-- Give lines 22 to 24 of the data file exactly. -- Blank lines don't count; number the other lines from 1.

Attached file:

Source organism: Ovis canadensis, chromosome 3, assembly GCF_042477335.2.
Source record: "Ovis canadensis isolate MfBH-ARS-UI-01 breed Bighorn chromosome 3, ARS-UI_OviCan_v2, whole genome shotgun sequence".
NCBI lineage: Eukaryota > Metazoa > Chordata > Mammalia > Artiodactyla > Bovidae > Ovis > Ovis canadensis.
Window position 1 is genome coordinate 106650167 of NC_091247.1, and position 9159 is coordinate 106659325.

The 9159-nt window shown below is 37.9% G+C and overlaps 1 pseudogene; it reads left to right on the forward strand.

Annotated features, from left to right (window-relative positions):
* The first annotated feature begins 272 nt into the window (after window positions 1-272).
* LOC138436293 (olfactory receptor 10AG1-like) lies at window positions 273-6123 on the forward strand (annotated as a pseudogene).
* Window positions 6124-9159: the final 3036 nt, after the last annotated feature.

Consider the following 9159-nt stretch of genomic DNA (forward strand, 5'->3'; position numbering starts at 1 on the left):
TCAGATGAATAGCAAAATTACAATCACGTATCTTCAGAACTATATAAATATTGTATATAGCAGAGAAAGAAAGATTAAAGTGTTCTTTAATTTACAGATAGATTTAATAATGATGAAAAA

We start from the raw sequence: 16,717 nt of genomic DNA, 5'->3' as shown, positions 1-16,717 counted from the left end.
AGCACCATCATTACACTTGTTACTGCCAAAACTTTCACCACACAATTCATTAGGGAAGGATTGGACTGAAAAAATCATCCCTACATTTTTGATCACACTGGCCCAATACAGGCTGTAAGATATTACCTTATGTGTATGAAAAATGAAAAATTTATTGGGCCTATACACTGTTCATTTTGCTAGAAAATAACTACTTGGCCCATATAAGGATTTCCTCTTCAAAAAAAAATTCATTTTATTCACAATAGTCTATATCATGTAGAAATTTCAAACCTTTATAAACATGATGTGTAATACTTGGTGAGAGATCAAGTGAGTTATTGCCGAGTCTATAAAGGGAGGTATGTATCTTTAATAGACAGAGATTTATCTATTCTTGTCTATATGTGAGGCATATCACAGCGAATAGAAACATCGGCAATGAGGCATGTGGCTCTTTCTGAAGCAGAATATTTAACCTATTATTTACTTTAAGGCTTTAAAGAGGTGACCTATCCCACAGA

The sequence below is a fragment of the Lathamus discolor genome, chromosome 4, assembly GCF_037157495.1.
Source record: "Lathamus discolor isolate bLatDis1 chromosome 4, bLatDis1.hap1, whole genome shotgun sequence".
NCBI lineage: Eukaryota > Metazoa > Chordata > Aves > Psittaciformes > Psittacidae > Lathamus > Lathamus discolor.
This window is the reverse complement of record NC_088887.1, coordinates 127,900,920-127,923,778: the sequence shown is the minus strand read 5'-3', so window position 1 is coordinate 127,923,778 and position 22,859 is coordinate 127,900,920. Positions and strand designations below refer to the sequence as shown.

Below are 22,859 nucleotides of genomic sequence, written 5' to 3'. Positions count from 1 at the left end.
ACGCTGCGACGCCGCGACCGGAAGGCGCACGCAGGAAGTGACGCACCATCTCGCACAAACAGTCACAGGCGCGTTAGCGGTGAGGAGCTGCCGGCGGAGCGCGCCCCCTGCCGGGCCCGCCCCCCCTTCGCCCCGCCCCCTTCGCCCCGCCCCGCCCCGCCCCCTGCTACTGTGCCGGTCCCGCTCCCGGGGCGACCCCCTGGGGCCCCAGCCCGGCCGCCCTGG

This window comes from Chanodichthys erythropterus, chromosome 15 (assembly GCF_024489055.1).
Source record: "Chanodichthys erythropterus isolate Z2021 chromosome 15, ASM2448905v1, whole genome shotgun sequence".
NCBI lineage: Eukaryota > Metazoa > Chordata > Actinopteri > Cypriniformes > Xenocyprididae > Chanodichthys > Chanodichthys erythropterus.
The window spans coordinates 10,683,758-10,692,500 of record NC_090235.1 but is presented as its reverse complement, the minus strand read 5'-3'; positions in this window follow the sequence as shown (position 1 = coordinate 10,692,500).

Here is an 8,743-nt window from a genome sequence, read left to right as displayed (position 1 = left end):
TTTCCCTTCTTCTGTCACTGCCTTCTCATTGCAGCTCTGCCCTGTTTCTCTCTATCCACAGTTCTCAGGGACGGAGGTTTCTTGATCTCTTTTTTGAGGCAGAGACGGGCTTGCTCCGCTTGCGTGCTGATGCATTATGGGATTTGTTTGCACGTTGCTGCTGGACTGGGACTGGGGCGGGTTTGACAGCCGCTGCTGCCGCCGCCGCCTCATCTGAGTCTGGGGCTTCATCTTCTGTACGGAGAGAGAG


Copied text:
NCBI lineage: Eukaryota > Metazoa > Chordata > Actinopteri > Cypriniformes > Xenocyprididae > Chanodichthys > Chanodichthys erythropterus.
The window spans coordinates 10,683,758-10,692,500 of record NC_090235.1 but is presented as its reverse complement, the minus strand read 5'-3'; positions in this window follow the sequence as shown (position 1 = coordinate 10,692,500).

Here is an 8,743-nt window from a genome sequence, read left to right as displayed (position 1 = left end):